USP-grade ingredients, which are typically ACS (or lower) grade ingredients which have passed certain tests related to their suitability to be used in or on the human body, are also available. In order to legally sell Lugol's solution for human consumption, the ingredients must pass these USP-mandated tests, and certain USP-approved manufacturing standards must be met. I gather that the designation "lab grade Lugol's solution" is Lugol's solution that was made with ACS-grade materials and wasn't subjected to the USP tests. However, I would check the manufacturer's specification to be certain that ACS-grade materials were used.

It is my understanding that J Crow's (, one of the major suppliers of USP-grade Lugol's solution to consumers, uses ACS grade ingredients. They indicate that their product is "USP grade or higher," which is true of anything that exceeds the relevant USP requirements. Considering the high purity of ASC-grade materials, it would seem that the USP testing is a formality which must be performed in order to be absolutely certain that a product is safe for human consumption. However, CHANCES ARE that "lab grade" Lugol's solution made from ACS-grade materials by a reputable company (such as those who manufacture aquarium chemicals) would be essentially identical to the typical USP-grade Lugol's solution.

Considering A) the purity of the widely-used ACS-grade ingredients; B) the simplicity of manufacturing Lugol's solution; C) the fact that manufacturers and resellers probably make reasonable efforts to ensure that they don't contaminate their product (because the purer it is, the better it will work for lab procedures); D) the fact that Lugol's solution is a germicidal; and E) that it helps the body to rid itself of various toxic substances such as heavy metals, I would be willing to use the lab-grade version if it is made of ACS-grade ingredients and manufactured and rebottled by reputable companies. As of this writing, I had been using Clarkson Labs' non-USP Lugol's solution for about two years, and I hadn't noticed any ill effects. Most "lab grade Lugol's solution" is probably quite similar. (Unfortunately, Clarkson's no longer sells to individuals due to the new DEA regulations, which require anyone who purchases more than one ounce at a time to be registered with the DEA. This status is not available to individuals, and even if it were, it would be absurd to register just to save a few bucks on Lugol's solution.)

A readily available form of Lugol's solution is "lab grade" product for aquariums. Kent Marine's product appears to be the most prevalent of these, and according to their Material Safety Data Sheet, it, unlike some lab-grade "Lugol's solution," contains the proper 5% iodine/10% potassium iodide mixture required to be considered genuine full-strength Lugol's solution. (However, I haven't investigated all of the available brands of "lab grade" LS for aquariums - it's possible that they all have this desirable balance of ingredients.) Considering their emphasis on maintaining water purity, I assume that their Lugol's solution consists of ACS-grade materials. (As far as I know, the only ingredients readily available for use in chemical mixtures are ACS-grade. I suppose they could use crude iodine, or go out of their way to find resublimed iodine that doesn't quite meet the ACS spec, but it's highly doubtful.) However, I don't know what grade they use, and I doubt that Kent Marine will supply the documentation required to prove it one way or the other. But because they have a competitor (Warner Marine Research) who touts their product as USP-grade, I'd be willing to bet that they do use ACS-grade materials. If KM's Lugol's solution were made of inferior ingredients, this competitor could steal the market by performing an analysis of the KM product and publicizing it, which I doubt Kent Marine would want to risk. They would also be risking their reputation and the rest of their business. The fact that the competitor hasn't done this might mean that both products are made of ACS-grade materials, so the only advantage the competitor has is the aura of greater purity by means of USP certification. The bottom line is that I would be willing to risk using KM's product, but you will have to evaluate the information and decide whether to take the risk before using it as a dietary supplement.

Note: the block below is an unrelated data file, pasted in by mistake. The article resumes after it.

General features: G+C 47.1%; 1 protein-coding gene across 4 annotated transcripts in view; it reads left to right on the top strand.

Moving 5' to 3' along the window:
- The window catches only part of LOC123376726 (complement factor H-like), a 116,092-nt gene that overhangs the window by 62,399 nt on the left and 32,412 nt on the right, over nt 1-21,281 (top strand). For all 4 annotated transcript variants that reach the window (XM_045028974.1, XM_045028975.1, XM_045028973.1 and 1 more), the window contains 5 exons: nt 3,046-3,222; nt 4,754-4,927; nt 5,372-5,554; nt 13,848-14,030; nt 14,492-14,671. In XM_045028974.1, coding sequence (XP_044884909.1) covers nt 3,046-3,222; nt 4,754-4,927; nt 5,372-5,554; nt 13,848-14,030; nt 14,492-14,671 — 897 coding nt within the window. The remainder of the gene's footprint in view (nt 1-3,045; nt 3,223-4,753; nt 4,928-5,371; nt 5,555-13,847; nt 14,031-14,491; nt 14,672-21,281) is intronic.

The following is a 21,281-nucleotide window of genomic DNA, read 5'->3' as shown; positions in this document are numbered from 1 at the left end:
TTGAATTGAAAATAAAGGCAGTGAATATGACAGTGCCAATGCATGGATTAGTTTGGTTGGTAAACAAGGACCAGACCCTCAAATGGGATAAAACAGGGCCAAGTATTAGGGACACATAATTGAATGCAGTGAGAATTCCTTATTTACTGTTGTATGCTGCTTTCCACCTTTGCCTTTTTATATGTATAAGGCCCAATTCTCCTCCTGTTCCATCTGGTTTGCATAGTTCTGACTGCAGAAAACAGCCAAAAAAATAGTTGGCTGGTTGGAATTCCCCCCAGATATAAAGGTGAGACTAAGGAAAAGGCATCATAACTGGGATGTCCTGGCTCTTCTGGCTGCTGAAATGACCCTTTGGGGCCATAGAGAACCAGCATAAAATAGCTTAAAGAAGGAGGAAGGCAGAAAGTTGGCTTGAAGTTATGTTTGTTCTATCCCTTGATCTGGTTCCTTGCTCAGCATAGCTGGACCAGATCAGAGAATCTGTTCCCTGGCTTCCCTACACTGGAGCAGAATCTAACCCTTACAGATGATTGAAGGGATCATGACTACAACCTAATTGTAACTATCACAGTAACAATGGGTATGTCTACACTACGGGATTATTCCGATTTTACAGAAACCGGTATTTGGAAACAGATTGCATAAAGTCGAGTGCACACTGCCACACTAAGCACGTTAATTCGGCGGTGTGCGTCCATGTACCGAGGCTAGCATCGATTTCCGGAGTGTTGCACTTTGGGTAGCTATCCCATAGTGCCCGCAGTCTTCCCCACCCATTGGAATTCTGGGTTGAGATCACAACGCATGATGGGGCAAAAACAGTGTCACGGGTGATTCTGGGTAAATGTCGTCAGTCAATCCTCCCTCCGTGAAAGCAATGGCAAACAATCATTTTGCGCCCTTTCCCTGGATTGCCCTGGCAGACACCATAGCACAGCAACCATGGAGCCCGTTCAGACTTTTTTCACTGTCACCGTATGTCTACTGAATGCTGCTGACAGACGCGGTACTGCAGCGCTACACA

On their website as of 12/29/07, Warner Marine (WM) made the following claim about their Lugol's solution: "ReefPure Lugol's Solution is the original Iodine tool for the aquarists' toolbox. It is produced entirely from Pharmaceutical Grade (U.S.P.) Potassium Iodide and Iodine Crystals, the highest quality raw material in the hobby. Inferior competing products are produced using poor quality raw materials containing up to 10x the heavy metals and impurities compared to Warner Marine products." However, in light of the information I have provided above, this sounds like sales hype. If they had any data, they would probably present it. But it is a way to get reasonably-priced Lugol's solution, USP, and if it's available locally, it would be the logical choice.